Monday will see Egypt taking a first step in a long parliamentary election process which will go on in stages until March. While the current leadership portrays the poll as a solution to the crisis, sentiment on the streets is quite the opposite.
With the people’s demands for the military government to step aside still unanswered, there is growing skepticism as to whether the vote will be fair and democratic. Some Egyptians are bracing for the worst.
Medics are lined up and security is tight for Egypt’s first parliamentary election since the revolution which toppled President Hosni Mubarak in February.
Bothaina Kamel, the country’s only female candidate for the presidency, expects the vote to be void due to fraud but sends this message to the Supreme Council of the Armed Forces – SCAF – who took over after Mubarak was ousted.
“We, as a movement, we are watching you. We will monitor the election just to collect the mistakes and the fraud. We have a long, long way to go for democracy,” she told RT.
Others are planning to boycott the ballot. Mina Magdy, a protester at Occupy the Cabinet, says they are encouraging people not to vote.
“We are calling on people to come down here so there would be a lot of people and nobody would vote, and then they would know that these votes and this election are not correct,” he said. “It’s wrong: how could you ask us to vote for a parliament which you are building under SCAF?”
The violent crackdown sweeping Egypt ahead of the elections seems to be pulling focus from the long-awaited dream of democracy. Mina says if the vote goes ahead, it will simply help the military cover up the blood spilled.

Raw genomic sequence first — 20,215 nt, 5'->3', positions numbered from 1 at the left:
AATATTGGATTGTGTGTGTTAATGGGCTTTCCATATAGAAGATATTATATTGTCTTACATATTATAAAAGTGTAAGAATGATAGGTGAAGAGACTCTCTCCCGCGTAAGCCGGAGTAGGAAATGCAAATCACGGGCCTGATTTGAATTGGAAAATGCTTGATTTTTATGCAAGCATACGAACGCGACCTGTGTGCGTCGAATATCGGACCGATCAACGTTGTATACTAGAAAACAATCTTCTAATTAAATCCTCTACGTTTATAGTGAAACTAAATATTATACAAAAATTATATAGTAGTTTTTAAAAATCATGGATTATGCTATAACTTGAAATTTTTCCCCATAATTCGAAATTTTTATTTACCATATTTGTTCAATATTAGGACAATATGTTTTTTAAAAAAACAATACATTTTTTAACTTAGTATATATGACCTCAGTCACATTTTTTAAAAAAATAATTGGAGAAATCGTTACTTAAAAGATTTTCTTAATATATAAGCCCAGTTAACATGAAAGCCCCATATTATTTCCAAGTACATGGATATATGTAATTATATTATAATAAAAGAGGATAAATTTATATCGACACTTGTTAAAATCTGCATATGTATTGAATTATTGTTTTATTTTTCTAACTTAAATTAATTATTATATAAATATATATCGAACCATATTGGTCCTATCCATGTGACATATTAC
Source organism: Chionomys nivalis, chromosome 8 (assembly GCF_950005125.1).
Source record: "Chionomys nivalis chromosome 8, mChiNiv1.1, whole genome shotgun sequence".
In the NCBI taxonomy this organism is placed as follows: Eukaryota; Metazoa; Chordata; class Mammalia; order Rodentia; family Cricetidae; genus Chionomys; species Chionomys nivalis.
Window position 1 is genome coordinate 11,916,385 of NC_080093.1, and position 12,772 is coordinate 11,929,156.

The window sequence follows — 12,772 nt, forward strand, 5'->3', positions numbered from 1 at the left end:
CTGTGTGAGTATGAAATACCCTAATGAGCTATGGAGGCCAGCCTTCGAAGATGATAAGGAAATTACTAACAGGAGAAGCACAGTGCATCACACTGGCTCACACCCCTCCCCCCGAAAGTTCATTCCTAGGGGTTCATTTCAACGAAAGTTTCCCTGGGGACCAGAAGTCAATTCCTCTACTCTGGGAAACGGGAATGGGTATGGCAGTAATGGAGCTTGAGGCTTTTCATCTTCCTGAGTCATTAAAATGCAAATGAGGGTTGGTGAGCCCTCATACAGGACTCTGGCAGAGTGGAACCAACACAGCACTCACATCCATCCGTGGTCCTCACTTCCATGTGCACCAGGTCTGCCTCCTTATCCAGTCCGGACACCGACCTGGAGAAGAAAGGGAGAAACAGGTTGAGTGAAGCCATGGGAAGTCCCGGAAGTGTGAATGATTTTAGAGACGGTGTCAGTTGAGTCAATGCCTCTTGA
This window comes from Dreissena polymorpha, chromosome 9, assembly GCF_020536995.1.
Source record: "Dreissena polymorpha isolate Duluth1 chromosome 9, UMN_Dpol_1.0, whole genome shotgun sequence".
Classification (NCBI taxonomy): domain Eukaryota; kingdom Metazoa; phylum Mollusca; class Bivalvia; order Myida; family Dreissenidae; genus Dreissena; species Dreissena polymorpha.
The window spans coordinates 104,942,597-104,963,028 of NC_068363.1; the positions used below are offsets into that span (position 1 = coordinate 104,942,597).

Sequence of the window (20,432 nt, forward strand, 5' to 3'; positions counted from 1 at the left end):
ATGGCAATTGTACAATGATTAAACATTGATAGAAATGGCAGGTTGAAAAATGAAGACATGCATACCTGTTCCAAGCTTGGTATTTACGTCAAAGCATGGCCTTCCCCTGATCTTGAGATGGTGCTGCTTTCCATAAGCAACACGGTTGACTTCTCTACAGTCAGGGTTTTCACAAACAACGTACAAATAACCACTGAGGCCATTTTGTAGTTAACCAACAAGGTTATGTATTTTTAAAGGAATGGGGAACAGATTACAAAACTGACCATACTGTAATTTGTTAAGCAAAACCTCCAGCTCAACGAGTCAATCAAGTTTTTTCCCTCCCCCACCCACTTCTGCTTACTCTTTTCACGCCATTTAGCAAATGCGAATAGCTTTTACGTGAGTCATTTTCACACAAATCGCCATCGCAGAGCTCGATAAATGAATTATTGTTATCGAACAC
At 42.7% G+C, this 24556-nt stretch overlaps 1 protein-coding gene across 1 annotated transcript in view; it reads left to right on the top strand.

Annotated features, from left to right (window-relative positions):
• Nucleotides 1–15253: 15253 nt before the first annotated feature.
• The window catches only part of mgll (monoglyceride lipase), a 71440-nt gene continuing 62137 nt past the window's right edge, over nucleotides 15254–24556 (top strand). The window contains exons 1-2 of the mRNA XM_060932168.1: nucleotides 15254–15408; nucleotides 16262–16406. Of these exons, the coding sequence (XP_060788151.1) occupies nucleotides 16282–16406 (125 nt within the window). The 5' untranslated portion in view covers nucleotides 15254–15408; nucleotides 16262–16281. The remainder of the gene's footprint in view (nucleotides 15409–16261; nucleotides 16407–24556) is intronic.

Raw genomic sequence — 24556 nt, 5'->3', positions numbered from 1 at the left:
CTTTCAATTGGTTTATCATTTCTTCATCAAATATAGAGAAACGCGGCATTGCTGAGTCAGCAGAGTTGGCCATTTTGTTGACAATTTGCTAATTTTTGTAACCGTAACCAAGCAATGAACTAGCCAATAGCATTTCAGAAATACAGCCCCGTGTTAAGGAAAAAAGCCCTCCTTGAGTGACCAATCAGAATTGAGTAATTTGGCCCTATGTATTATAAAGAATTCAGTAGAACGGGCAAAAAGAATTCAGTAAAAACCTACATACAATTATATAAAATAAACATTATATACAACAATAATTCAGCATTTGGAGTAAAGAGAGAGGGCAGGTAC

“Who’s going to take them to court or do something for the people that got killed?” he questioned. “I got shot in the eye, but of course it’s not that big a deal. Other people are blind and a lot of them are dead because of what happened. Who’s going to say, ‘You were wrong’?”
The party likely to win the greatest number of seats is the Freedom and Justice Party set up by the Muslim Brotherhood. The Brotherhood, considered a terrorist-affiliated organization in some countries, remains highly popular in Egypt, where it has long pushed a pro-democracy line. Known for its tight organization and commitment to Islamic reforms, it is also suspected in some quarters of wheeling and dealing with the ruling military council.
“They are politicians and they’ve always made ‘deals’ from day one of the revolution. And that’s not for the revolution, that’s for power,” Bothaina Kamel believes.
And it seems to be the same power that the people in Tahrir Square have been fighting for.
“Tahrir Square people would love to have a strong representation in parliament. So I urge everybody who’s going to miss the election, please don’t do that,” declares Moatamer Amin, a political analyst and blogger.
But what Egypt wants and what Egypt gets have so far proven to be two very different things.
Many Egyptians feel the political parties on the ballot do not represent the people – and even more so, their revolution. One of the most commonly-heard comments on Tahrir Square is that the people running the country are no different from Mubarak’s crowd. Unfortunately for the protesters, they are believed to be very much in control of this vote.